This is a complete history of the GasLaws project. It is a fairly long and extensive history, even the project is barely 4 months old. Also included with the history is a list of persons who deserve some credit. The credit information can also be found on the About pages.
Project begun with intent of being a well rounded program.
First version of the project is completed. Full of bugs. Errors in some functions, such as those of Boyle's Law, that cause
crashes of the program.
Fatal error in the Boyle's Law functions removed, program runs well to an extent. Version 1.0 is finished.
Work on Version 2.0 begun. Intent is to remove bugs, improve performance, and increase capability.
Solved catching problem, where the program would terminate after the successful completion of a function. Also integrated
a conversion algorithm that would catch any Celsius measurement and convert it to Kelvin. Also fixed an error in the
function's return by changing the return value.
Version 2.0 completed. Work started on Version 2.1. Menu system modified slightly for looks. Version 2.1 completed and
compiled with success.
Version 2.5 completed. CSV file generation working. Now creates 2 CSV files that can be imported to Excel to map the trend of large amounts of data for every law.
TI-89/92+ Versions currently under way. Still learning many of the intricacies of TIGCC, the calculators' native C language. Working on the graphics generation with sprites, which is something new for me. The C++ version is also in progress, and I'm thinking it will be the version that holds constants because of its support of function overloading. I expect the C++ version to be done sometime soon, since I can recycle much of my C code.
At the moment, I have scrapped the TI-89/92+ versions because of some serious troubles with the www.ticalc.org website. Due to this, I can no longer get any help, nor can I get the necessary files and libraries that I need to complete the project. The console C++ version has been put on the back burner for the new Visual C++ version.
The Visual C++ prototype is complete, and works only slightly. Still cannot figure out how to change floating points to AnsiStrings. Seeking outside help from Inprise programmer community.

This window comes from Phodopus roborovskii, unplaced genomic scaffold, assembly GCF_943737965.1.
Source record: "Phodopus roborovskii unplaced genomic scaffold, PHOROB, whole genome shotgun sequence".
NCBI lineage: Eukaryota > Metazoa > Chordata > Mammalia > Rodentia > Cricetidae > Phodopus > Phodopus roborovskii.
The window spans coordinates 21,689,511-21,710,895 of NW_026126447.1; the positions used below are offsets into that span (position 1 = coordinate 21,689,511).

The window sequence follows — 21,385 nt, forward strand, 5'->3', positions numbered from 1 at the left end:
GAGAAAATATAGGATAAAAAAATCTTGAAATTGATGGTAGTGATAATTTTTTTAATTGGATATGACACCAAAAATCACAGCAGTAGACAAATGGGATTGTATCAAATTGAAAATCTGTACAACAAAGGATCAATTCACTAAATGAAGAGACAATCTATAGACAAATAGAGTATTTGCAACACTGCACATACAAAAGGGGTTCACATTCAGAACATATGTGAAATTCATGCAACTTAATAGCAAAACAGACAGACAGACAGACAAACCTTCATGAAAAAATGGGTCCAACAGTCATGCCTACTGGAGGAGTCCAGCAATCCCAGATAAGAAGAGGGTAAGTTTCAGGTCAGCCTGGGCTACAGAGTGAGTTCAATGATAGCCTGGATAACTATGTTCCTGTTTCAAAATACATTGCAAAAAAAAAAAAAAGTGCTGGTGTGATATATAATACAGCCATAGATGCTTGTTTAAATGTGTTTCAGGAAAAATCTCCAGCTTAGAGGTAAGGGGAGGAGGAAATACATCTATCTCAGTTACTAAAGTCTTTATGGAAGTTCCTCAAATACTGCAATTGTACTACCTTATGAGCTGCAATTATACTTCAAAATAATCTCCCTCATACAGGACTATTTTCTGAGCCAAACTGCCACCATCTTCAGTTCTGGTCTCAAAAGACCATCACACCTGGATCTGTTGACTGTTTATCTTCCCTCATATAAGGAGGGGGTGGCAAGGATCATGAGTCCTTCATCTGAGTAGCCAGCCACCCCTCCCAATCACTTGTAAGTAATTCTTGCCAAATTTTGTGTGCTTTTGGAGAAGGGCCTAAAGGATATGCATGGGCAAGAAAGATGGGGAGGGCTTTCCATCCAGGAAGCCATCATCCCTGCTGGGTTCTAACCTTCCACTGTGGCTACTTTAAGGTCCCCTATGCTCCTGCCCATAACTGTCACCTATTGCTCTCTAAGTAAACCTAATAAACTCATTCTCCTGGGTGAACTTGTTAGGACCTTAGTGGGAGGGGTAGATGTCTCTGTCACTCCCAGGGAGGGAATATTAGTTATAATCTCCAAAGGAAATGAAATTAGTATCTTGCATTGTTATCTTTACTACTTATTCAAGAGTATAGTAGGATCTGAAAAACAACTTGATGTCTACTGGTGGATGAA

Even though I'm busy, I have finally got the program to a semi-functional state. The Boyle's Law section now works, but I have yet to implement error catching, or any conversion algorithms. Started a related periodic table program, but will wait on that one for a short while until GasLaws is finished.
Started creating web-based help pages because the nature of creating the tutorials and whatnot is just incredibly huge.
Added all error messages and the Celsius<->Kelvin converter. Now working on adding the error handling into the working portions of the program, and finishing adding functionality to all the sections.
Setup *.ini file to save all setup information such as what page to keep displayed and the various states of the tray-icon control.
Still working on adding help pages. I realize that I am still at a loss on how to set up files to make a running set of data to map trends and so forth. Also working out how to add the Mole portion of the gas laws to the program and also how to incorporate the help files into the program.
The programming and design was done by myself, James Hansen, but I have to give credit to those people who helped me along wheteher it be inspirational or technical.
Greg Perry - Author of Absolute Beginners Guide to C
Richard Heathfield, Lawrence Kirby, et al. - Authors of C Unleashed, a very good book with good concepts on program ability, etc.
Jesse Liberty - Author of Sam's Teach Your Self C++ in 21 days.
Wayne (Pete) Hansen- For buying my compiler and my development environment and giving me a computer when I was young.
Mr. Jay (Tim) Kelly - For teaching me this Chemistry mumbo-jumbo in the first place, and beating up early versions of the program.
Mr. Joe Perusich - For getting me started in this programming stuff with a broken Cisco Series 2500 router.
The good people at Inprise® for their Borland C++ Builder 5® developer environment. If it wasn't for their RAD (Rapid Application Development), I'd still be mired in the development of the look of this silly thing.
Copyright 2001, James P. Hansen